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Final paper for African Polics class at Western Michigan University
Final paper for African Polics class at Western Michigan University
Republic of Equatorial Guinea<br />Equatorial Guinea, a small country in Western Africa, gained its independence in 1968. Previously, it was ruled by the Spanish for approximately 150 years. The country is composed of a mainland plus 5 inhabited islands off the western coast of Africa. The country is situated next to Cameroon in the north and Gabon on the south. On 17 November 1991, Equatorial Guinea became a constitutional democracy, however many elections since have been seen as inconsistent because their president, Teodoro Obiang Nguema Mbasago almost completely controls the country. He has been president since 1979, when he seized power in a military takeover. <br />Equatorial Guinea is composed of 7 provinces. These provinces include Annobon, Bioko Norte, Bioko Sur, Kie-Ntiem, Centro Sur, Litoral, and Wele-Nzas. Its capital is Molabo and is located on the island of Bioko. It composes approximately 28,000 square km, of which much is located offshore on inhabited islands. The climate is tropical, being that it is hot all year round. The islands are also volcanic and the country has some inland hills. Offshore, Equatorial Guinea boosts petroleum resources including natural gas. Inland, it produces timber, gold, bauxite, diamonds, tantalum, sand, gravel and clay resources. The country is prone to flash floods and very violent wind storms among volcanic eruptions. Environmentally, Equatorial Guinea faces both deforestation and non potable tap water, making water a scarce resource. Equatorial Guinea is Africa’s 3rd largest oil producer and has made billions off oil revenue. Even though the GDP per capital is over 30,000 per person, approximately 60% of the population lives on less than 1 dollar per day.<br />In 2009, there was an estimated 633,441 people living in Equatorial Guinea with the median age being 18.9 years old. An astounding 4.1% of people actually live to be above 65 years old! About 39% of the total population resides in cities, with a 2.8% urbanization rate per annum. 36.52 births per 1000 people occurred in 2009, along with 9.49 deaths per 1000 people. At birth there is a 1.03 male to female ratio, however by the age of 65, males are at a .79 ratio to females. Equatorial Guinea has an 8.158% infant mortality rate per 1000 people. Finally, the life expectancy rate is about 61 years and about 3.4% of the population is HIV/AIDS infected (11,000). <br />In Equatorial Guinea the risk of disease is high. The diseases that are most prevalent are water borne illnesses such as bacterial and protozoal diarrhea, hepatitis A, and Typhoid fever. However, the country has a somewhat low HIV/AIDS rate of 3.4% compared to some African countries.<br />The main ethnic groups in Equatorial Guinea are the Fang 85%, Bubi 6.5%, Mdowe 3.6%, Annobon 1.6%, Bujeba 1.1% and 1.4% other. The country is predominantly Roman Catholic while there are some Peagans. The country also boosts an 87% literacy rate with most people over the age of 15 being able to read and write while most citizens receive 10 years of schooling. The GDP spending rate for education is at .6% of the GDP, comparatively low to the rest of the world.<br />
In 1472, Fernao do Po discovered the island of Bioko and was thus later colonized in 1474 by the Portuguese. In 1778 most of what is now currently Equatorial Guinea was relinquished to Spain for territory in America which was called the Treaty of El Pardo between Queen Maria the 1st of Portugal and King Charles the 3rd of Spain. Furthermore, it was ruled executively ruled during the 17-1800’s by the viceroyalty in Buenos Aires. In the mid 1800’s, the United Kingdom also occupied the country to fight the growing emergence of the slave trade., thus being moved to Sierra Leone after an agreement in 1843 with Spain. In 1885 the country became a protectorate of Spain and in 1900 it became a colony. However there were claims to Equatorial Guinea by more than 1 European power, but was settled by the Treaty of Paris in 1900. Later between 1926 and 1959, what is now currently Equatorial Guinea was united as Spanish Guinea. <br />On 12 October 1968, Equatorial Guinea gained its independence from Spain, after nearly 150 years of Spanish rule. Also in 1968, Francisco Macias Nguema was elected as the first president of the modern day country. The Spanish rule is evident as the official language is Spanish with approximately 67% of the people speaking it, while others speak French, Fang and Bubi. Spanish roots are similarly evident as their government is partly based on Spanish civil law and local customs. President Nguema’s regime was seen as a reign of terror as he had executed nearly 1/3 of the countries then population being nearly 80,000 being executed. Both the economy collapsed and foreign interests were abandoned. The now President Obiang seized power from Nguema in 1979 in a bloody battle.<br />
Changes and continuities in individual rankings of selected county on the various indicators over time by advancing political and socio-economic variables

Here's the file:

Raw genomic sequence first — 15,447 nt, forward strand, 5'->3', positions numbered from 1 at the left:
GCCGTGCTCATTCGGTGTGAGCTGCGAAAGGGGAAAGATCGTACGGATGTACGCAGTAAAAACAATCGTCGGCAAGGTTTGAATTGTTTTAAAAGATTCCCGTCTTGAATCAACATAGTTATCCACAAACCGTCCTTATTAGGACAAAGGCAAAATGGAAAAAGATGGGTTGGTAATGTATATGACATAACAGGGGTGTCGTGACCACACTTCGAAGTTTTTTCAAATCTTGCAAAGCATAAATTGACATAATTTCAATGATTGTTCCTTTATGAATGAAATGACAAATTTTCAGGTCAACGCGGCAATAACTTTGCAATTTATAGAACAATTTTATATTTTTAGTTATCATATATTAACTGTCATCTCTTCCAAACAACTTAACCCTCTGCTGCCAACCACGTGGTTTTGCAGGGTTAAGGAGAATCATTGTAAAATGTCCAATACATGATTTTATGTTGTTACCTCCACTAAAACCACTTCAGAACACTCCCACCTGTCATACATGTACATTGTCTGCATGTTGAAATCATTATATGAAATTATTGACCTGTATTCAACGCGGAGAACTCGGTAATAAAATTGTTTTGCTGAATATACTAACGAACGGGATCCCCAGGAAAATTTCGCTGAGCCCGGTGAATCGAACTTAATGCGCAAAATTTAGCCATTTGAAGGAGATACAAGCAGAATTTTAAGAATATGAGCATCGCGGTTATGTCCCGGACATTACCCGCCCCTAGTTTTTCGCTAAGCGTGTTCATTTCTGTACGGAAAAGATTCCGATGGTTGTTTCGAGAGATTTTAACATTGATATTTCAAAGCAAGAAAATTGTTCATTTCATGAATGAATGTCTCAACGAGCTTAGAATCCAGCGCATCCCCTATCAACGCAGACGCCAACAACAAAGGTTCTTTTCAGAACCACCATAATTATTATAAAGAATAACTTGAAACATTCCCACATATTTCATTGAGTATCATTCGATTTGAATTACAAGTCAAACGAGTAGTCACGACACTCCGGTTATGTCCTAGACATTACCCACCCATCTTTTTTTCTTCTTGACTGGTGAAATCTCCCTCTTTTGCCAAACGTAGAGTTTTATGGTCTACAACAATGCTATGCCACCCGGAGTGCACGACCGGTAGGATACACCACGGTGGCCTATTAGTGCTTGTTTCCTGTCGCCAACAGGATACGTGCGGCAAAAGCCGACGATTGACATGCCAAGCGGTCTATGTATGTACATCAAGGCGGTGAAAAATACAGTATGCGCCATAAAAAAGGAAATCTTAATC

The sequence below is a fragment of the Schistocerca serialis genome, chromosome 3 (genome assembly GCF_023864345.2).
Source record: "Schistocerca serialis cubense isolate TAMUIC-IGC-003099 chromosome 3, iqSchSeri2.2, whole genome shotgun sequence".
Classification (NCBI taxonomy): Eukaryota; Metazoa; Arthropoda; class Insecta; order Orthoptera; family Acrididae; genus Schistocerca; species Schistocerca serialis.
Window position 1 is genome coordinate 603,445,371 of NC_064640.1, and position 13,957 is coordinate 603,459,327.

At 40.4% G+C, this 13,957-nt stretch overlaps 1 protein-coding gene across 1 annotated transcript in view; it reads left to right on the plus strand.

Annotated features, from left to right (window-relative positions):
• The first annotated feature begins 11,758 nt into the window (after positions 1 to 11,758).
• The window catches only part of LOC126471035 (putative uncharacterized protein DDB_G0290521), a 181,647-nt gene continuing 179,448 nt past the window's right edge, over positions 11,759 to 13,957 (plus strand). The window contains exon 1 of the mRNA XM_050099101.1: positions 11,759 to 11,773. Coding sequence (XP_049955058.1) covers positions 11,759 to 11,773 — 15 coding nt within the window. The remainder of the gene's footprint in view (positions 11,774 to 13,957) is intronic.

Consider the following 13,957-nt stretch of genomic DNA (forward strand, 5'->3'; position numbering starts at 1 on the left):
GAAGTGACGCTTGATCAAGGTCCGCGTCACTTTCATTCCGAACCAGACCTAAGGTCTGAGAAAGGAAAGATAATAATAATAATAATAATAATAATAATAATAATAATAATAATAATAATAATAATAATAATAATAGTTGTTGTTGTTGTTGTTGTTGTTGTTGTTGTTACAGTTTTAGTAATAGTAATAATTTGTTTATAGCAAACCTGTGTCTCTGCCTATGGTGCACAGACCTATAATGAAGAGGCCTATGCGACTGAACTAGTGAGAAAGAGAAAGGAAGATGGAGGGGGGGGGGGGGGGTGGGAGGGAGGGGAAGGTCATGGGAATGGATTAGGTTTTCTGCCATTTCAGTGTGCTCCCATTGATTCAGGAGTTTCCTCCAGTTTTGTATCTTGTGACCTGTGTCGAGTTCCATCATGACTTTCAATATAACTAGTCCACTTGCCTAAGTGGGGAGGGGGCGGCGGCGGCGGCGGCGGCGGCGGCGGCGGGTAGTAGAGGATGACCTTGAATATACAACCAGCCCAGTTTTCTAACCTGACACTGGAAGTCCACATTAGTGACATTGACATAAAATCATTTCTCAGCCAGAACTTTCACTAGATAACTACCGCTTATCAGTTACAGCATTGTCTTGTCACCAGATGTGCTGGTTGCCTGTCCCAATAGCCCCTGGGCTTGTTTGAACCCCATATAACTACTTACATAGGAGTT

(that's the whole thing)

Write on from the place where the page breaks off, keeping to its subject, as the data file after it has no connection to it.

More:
Currently the HDI, or Human Development Index rates countries based on many factors including life expectancy, adult literacy and gross enrollment in education, and purchasing power, PPP and income. It does point out certain inequalities such as gender based inequalities and that of income inequalities. Between 2000 and 2007 the Human Development Index has rose nearly 1.33% annually from .655 to .719 today. The large gap in well being and life chances in 2007, giving it an HDI of .719, and a ranking of 118th out of 182 countries with data. In 2007, Equatorial Guinea had a life expectancy at birth of about 49.9 years, an 87% adult literacy rate, with a combined gross enrollment ratio of 62% and a GDP per capita of 30,627$ USD. Equatorial Guinea further ranks low (98) due to certain factors that we will now describe. The probability of not surviving to age 40 is an astounding 34.5%. Also indicated is the adult literacy rate which is 13%. Another factor giving the country such a low score is that the water sources are not improved for most of the country, with 57% of the country not having adequate drinking or potable water. Further indicated is the percentage of children who are underweight at age 5 and below is at 19%. Gender inequalities have also been captured by the Human Development Index. It examines the comparison of life expectancy at birth, the adult literacy rate and combined enrollment of males vs. females in school. Females life expectancy at birth is 105% that of men. However, interestingly enough, the literacy of women is only 86.2% that of men and combined enrollment in school is only 81.8% that of men. Further indicated by this study is the net migration rate which is about 14.5%, being that 5.8 thousand citizens migrate, or about 1% of the population. The place of migration is usually to other African countries.<br />The Mo Ibrahim Index further indicates Equatorial Guinea. The Ibrahim Index measures safety and rule of law, participation and human rights, sustainable economic opportunity, and human development which is categorized with an overall score and individual rankings per country. Equatorial Guinea places 17 on the list. Comparatively it is just underneath Egypt at 16 and above Eritrea at 18. In 2007, Safety and Rule of Law was giving a score of 47.58 because of the risk to personal safety and the failing rule of law. Such indicators measure the safety to the person. Furthermore, the time it takes to settle a contract dispute is high and property rights are somewhat limited. Transparency and corruption are also high. Sustainable economic activity is somewhat average. The currency inside banks and the ratio of budget deficit or Surplus GDP is good. So too is the ratio of external debt services to exports and imports covered by reserves. However in the private sector, we see that bureaucratically it is much harder to accomplish tasks such as access to credit, investment climate and the time it takes to start a business. The human development is given a rating of 49.79, the highest of its 4 rankings. This is due to people living with HIV/AIDS is low, incidence of TB is somewhat low and child mortality is somewhat normal. Furthermore, the ratio of teachers to pupils is very high but the primary school completion rate is just below average and the tertiary enrollment rates are extremely low.<br /> From 2006 to 2007 the Ibrahim index moved slightly from 38.58 to 39.39 gaining slightly in safety and the rule of law, but lost a point or so in participation and human rights. In 2005 it scored 37.21, in 2004 it scored 36.67, in 2003 35.51, in 2002 34.79, in 2001 35.64, and in 2000 it was given a score of 34.94. This trend shows a recent increase in the quality of living, but the fluxuating changes from 2000-2004 indicate a somewhat unstable country do to the indicators listed above. However recently, the country has continued to gain in rankings on a somewhat equal basis.<br />Transparency International’s Corruption Index further examines countries based on the perceived level of public sector corruption in 180 countries and territories around the world. It uses 13 surveys and compares each country to each other with a 90% confidence rate that the country truly lays within the range it’s given. For example, the United States is ranked 19 with a score of 6.9-8.0. Also, ranked number 1 is New Zealand with a score of 9.1-9.5. Equatorial Guinea comparatively ranks 168th with a score of 1.6-1.9 which is a relatively poor score. Out of the 180 countries listed, it is ranked on 12 from the bottom. Why is this? Because of the perceived amount of perception based on 13 independent surveys given which is a ‘survey of surveys, of experts and business persons, based both in the country and abroad’.<br />Lastly, Freedom House puts out an analytical review of 193 countries and 16 related and disputed countries. The report contains information on the population, capital, political rights, civil liberties, status and a 10 year ratings timeline. As of 2009, Equatorial Guinea was given a rating of 7 on political rights and a rating of 7 on civil liberties with its status being not free. It recently went down due to intensity in the environment of fear stemming from torture usage in prisons and denials of visas to foreign journalists covering the last election. This was indicative of local and parliamentary elections held back in 2008. The current president, Obiang dissolved the legislature at this time. Included in this was the widespread use of torture, refusal to allow foreigners in the country and not allowing media coverage. Even though there was a multi party system placed in 1992, Obiang has continued to rule with an iron fist. The corruption is evident as the ruling party won 75 of the 80 seats in the elections in 1999 (PDGE). Even though there is the widespread use of torture and a low standard of living and a high GDP per capital, President Obiang still managed to receive 99.5% of the vote to secure another 7 year term in 2002. <br />President Obiang formed 8 small parties at this point but those in power stayed under his arm being the PDGE which won 68 of 100 seats in the 2004 parliamentary elections. The parties allied with the PDGE took the remaining 30 leaving 2 seats to opposition. In 2004 a coup (which is how Obiang seized power) was unraveled and these foreigners were imprisoned. They included British, African and Spanish ‘mercenaries’. Further indicative that the country is both corrupt and not free was in March 2008, oppositional leader Saturnino Ncogo Mbomio died in police custody. This was an attempt to crack down on the opposition for the upcoming election. After this Obiang dissolved the parliament. In the last election, the oppositional party denounced the election because of voting irregularities and intimidation by Obiang and his party. Also in 2008, former Prime Minister Ricardo Mangue Obama Nfubea resigned due to allegations of corruption.<br />Equatorial Guinea is considered a very corrupt country, one of the most corrupt countries in the world. They continue to use force, manipulation, imprisonment and torture and other cruel and unusual methods to stay in power. Furthermore, those in power are the only ones who benefit from the countries billions of dollars in oil revenue while the rest of the country lives on about 1 dollar per day. There is over 2 billion in annual revenue that the government does not disclose further indicative of its very low score mentioned early on Transparency Internationals Corruption Percentage Index.<br />Lastly, the government of Equatorial Guinea monitors usage on computers, has outlawed libel and freedom of the press and forces all journalists to register with the government. Television stations are also monitored and censored. Previously stated, the government has also failed to accept visa requests from foreign journalists wishing to cover the past elections. Freedom of religion and school is supposedly free yet those not Catholic have been imprisoned and many practice their own forms of censorship in fear of the government. Human rights organizations or NGO’s are not allowed to even advocating for human rights inside the country. Also, labor unions have very strict rules and may not exist properly. Civil cases usually do not go to trial and tribunals are usually used. Horrible prison conditions exist and starvation are often times used for opposition along with killing, Torture and other forms of cruel and unusual punishment are often times also used. Obaing, being a Fang, exercise nearly total control over the country.<br />I believe after reviewing the country in its totality, that Obiang should be taken out of power by a foreign power. The country is clearly in a state where those not in the majority are unable to fight for them for fear of persecution, torture or death. I further see the need for human rights advocates to stand up because of the gross negligence of the government with the appropriation of funds. With the majority of the population living on less than 1 dollar per day, those in power are extorting billion per year from oil revenues. While most citizens of Equatorial Guinea do not even have adequate drinking water, education and a chance at life, Obiang’s gang continues to extort, kill, and torture. I believe the only rational explanation is for Spain, having once vested authority and an underlying interest in the country, to throw Obiang out of office and force safe, and real elections. The country must be forced to distribute oil revenues equally and those in power must be held accountable for actions already taken such as torture, rape, murder and high value crimes such as extortion. I believe this is the only way to make this country move forward to any democratic sense of unity.<br />In conclusion, Equatorial Guinea has had an interesting journey from becoming a Portuguese settlement to a Spanish protectorate and colony to its own independent, somewhat or so-called democratic nation. Being that the Republic of Equatorial Guinea has been around for such a short time, it may take some time before true democratic unity is seen. One thing is evident however, the potential for Equatorial Guinea to become a modernized, democratic nation. Equatorial Guinea possesses the 3rd largest oil reserve in Africa with a GDP of about 33,000 which is higher than that of the United States. If Obiang is thrown out of power and actual democratic elections are held, then there will be much hope for this oil rich and history rich country.<br />